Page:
What Happens If You Swallow A Lemon Seed?

When you were little, the grown-ups may have told you that if you swallowed seeds, a tree would grow out of your stomach. If you happened to be a soil-eater as well, the deal was sealed! But in reality, what happens if you swallow a lemon seed? Nothing dramatic. Unless you have irritable bowel syndrome, the lemon seeds will effortlessly come out the other side.

Why Are We So Scared of Swallowing Lemon Seeds?

Hopefully, you’re pretty internet savvy. So you know you shouldn’t believe everything you read on random websites. You probably spotted this video, recognizing it as a well-filmed parody.

But childhood fears aside, what’s so terrifying about swallowing lemon seeds? It’s the taste. That bitter palate screams at your brain – there’s no way this thing is good for you!

It gets even more intense because we often swallow lemon seeds accidentally. You might bite into one as you inhale some lemon meringue pie. Or it might slip onto your tongue as you sip your lemonade. It might even sink to the bottom of your lemon tea mug. You’ll be enjoying a rich citrusy flavor when suddenly an acerbic note hits the front of your tongue. It’s so sharp!

The shock on your taste buds could put you off the rest of your meal, and it will haunt you whenever you see ‘lemon flavor’ on anything. You might also worry about choking on lemon seeds. Beyond that practical problem, lemon seeds contain amygdalin. It’s a benign natural chemical, but if it gets into your stomach, your enzymes convert it to cyanide which is toxic.

This same risk occurs if you swallow apple, cherry, peach, or apricot seeds. But you’d have to swallow at least a hundred seeds for the poison to kick in. Most of the time, you’ll only ingest one or two lemon seeds in your cup. If you’re unlucky, you may get up to five before you give up and leave the juice alone. So even with the chance of cyanide exposure, you’re fairly safe.

What’s the Deal with IBS?

Irritable Bowel Syndrome (IBS) is a condition that affects your large intestine when you eat certain types of foods. Trigger foods can cause stomach pain, diarrhea, cramping, bloating, gas, or constipation, so you have to be really careful about your diet. If you have confirmed IBS, swallowing a lemon seed can cause symptoms because your system is super sensitive.

In mild cases, you may go to the toilet more often. But you might also get blocked up and be unable to do a number two for uncomfortable lengths of time. When you finally get to go, you may experience pain and possible bleeding. In extreme cases, you may find that you can’t swallow, you’re showing signs of anemia, and you’re vomiting or losing weight inexplicably.

IBS ranges from mild to severe and can escalate quite suddenly. Patients should avoid any type of citrus, which includes lemons. They don’t affect everyone, but to be on the safe side, limit your intake because the acid content can irritate your digestive system. A seed or two does no harm, but if you swallow them as part of a larger lemon meal, it could mess with you.

Think of it this way. The seed slipped into your mouth as you were drinking lemonade, chili shots, tequila wedges, or even your favorite lime martini. (As an extra caveat, alcohol can trigger IBS as well, so heads up) So while only a few seeds slipped past your tongue, you’ve still ingested several ounces of lemon juice or a few grams of lemon cake. It’s going to hurt!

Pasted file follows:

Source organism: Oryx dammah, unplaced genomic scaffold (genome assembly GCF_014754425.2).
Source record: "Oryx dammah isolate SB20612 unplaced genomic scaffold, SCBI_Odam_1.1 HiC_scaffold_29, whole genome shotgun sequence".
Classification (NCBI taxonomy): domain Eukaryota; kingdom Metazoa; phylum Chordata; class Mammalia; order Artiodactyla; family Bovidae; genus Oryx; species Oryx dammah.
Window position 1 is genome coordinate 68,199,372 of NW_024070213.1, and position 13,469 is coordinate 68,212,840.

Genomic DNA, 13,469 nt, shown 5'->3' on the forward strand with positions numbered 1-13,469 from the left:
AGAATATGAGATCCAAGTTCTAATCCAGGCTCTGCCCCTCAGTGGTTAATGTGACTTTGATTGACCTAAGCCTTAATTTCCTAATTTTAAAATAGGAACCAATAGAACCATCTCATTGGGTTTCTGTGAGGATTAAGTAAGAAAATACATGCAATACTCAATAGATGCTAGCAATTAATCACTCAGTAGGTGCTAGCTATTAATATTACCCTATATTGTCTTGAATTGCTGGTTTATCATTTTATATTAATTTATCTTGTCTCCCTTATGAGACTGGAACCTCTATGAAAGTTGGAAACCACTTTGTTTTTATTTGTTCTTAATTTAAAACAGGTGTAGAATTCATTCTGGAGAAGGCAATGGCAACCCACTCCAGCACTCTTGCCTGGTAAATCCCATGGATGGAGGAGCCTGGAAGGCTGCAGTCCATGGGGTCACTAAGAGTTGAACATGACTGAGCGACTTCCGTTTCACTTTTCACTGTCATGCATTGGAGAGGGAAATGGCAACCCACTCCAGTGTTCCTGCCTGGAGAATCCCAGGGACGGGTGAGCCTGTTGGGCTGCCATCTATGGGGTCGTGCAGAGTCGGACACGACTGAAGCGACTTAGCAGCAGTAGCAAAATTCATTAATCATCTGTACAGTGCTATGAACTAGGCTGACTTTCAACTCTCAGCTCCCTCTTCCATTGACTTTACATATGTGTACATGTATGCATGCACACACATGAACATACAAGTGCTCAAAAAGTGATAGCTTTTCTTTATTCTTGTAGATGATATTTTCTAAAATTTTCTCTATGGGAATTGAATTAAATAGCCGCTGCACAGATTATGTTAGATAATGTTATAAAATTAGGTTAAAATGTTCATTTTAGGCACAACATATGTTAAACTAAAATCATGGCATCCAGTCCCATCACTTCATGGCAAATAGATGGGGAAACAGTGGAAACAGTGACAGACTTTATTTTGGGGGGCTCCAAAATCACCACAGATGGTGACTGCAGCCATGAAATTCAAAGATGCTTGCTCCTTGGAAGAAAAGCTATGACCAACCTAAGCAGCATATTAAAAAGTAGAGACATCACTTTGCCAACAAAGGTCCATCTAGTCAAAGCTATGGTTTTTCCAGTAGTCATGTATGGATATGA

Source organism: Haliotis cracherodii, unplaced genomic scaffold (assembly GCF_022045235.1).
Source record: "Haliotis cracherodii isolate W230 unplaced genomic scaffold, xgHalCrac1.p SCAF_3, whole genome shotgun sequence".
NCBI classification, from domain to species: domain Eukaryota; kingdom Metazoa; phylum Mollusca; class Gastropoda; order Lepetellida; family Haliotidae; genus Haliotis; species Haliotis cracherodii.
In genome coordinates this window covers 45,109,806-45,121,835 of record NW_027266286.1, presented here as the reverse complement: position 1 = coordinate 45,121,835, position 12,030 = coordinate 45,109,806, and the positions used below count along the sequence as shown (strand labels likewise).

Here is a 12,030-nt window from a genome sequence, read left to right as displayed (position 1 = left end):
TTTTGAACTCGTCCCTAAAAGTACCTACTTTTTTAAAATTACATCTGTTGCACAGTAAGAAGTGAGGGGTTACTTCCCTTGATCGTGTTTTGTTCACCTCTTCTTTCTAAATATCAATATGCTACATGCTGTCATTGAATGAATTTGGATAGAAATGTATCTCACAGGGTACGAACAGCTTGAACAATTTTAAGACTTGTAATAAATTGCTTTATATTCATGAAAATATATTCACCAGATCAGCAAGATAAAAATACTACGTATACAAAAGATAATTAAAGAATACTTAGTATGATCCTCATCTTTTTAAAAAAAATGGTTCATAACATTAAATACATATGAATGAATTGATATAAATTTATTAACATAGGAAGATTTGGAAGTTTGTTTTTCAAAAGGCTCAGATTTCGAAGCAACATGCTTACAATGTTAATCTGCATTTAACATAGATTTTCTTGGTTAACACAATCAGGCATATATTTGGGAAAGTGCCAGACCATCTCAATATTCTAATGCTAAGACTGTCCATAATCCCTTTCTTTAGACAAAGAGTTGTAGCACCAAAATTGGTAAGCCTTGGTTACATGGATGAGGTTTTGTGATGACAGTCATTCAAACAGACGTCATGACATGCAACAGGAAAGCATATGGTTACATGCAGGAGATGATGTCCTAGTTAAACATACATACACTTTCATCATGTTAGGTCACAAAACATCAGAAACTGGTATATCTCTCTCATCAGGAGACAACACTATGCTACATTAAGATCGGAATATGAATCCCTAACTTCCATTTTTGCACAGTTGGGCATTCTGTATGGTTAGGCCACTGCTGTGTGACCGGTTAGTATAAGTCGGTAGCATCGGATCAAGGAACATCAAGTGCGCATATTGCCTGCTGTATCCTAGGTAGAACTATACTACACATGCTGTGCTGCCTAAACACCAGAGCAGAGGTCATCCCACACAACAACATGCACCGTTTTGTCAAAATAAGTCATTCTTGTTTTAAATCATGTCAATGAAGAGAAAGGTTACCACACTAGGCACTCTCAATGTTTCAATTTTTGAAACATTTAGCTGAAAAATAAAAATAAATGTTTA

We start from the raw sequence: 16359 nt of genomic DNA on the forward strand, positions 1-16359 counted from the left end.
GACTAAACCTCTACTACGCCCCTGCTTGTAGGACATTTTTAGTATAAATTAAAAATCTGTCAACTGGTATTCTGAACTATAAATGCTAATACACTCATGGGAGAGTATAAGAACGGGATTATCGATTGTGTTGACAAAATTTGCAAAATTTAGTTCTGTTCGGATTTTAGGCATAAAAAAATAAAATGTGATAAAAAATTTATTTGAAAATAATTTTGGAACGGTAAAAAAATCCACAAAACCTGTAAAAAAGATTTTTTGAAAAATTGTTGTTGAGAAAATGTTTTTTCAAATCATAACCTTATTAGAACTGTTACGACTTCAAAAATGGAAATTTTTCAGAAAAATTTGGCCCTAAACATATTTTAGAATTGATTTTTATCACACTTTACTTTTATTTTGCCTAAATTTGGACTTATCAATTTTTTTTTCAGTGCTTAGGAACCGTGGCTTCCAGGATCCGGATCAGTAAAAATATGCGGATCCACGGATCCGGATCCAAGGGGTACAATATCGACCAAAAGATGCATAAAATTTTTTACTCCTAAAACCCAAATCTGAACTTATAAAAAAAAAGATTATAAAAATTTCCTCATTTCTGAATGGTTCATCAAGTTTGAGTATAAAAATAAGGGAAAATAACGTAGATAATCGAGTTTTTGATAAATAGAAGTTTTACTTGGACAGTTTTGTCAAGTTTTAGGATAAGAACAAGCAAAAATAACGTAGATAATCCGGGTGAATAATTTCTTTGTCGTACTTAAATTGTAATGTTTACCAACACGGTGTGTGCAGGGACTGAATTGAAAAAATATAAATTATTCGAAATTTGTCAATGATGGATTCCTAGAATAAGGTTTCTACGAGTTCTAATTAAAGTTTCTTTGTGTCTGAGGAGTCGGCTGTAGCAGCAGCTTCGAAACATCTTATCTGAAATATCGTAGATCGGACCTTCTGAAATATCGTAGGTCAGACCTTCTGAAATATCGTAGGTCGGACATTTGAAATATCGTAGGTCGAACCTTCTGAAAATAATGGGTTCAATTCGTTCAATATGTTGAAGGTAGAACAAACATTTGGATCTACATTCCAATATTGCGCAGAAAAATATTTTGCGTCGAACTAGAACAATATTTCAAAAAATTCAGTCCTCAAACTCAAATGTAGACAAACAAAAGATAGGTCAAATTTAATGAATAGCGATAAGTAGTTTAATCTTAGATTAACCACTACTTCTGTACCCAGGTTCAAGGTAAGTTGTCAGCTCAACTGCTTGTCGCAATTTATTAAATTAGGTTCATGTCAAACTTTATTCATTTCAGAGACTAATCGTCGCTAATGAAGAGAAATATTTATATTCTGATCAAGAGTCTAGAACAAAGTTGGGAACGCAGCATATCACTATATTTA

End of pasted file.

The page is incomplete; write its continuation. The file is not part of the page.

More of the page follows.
Can Swallowing Lemon Seeds Be Good For You?

Yes! Ironically, the thing that’s scary about swallowing lemon seeds could be the very factor that makes them beneficial. Lemon seeds seem poisonous because they have a sharp, bitter taste. It almost feels like a pin-prick on your tongue, so it has to be toxic, right? Wrong. That harsh palate comes from salicylic acid, which is the primary ingredient for making aspirin.

Lemon seeds are also used to make lemon essential oil. The seeds are crushed to get those healing juices out, and the quality is quite different from the fruit itself. Lemon seed oil may often infuse additives to get that distinctive sour scent, with its hints of lavender, pine, and rose. But the seed itself has an acrid aftertaste – just try licking one! It’s not a pleasant plan.

Despite its rough reputation, the vitamin C and antioxidants in a lemon seed can do wonders for your skin. Some of its top benefits include:

  • Reducing pain
  • Killing bacteria
  • Minimizing acne
  • Controlling pimples
  • Keeping skin youthful
  • Relieving burns and itches
  • Moisturizing and hydrating
  • Curing fungal toe infections

All that said, lemon seeds can only help or harm you if they split open inside your stomach. Your juices and enzymes would have to burn off the seed’s protective coating before your body can access the seed’s internal oils and chemicals. If the seeds are crushed before you swallow them, that would work too. It would also expose more surface area for absorption.

But if you accidentally chew a lemon seed, the taste will make you reflexively spit it out. You’ll probably rinse your mouth with something sweet to get rid of the flavor. But none of the potentially beneficial bits of the seed will hit your digestive tract or get absorbed into your cells. So you’ll still get zero negative effects when you happen to swallow a lemon seed.

Spit or Swallow?

What if seeds really could grow in your stomach? They can’t, but it’s an interesting thought experiment. So then, what happens if you swallow a lemon seed? It won’t hurt you. You’ll have a horrible taste in your mouth for a bit. But the seed will pass through your system in good time without doing any damage. It may even do some good while it’s in there, so yay!

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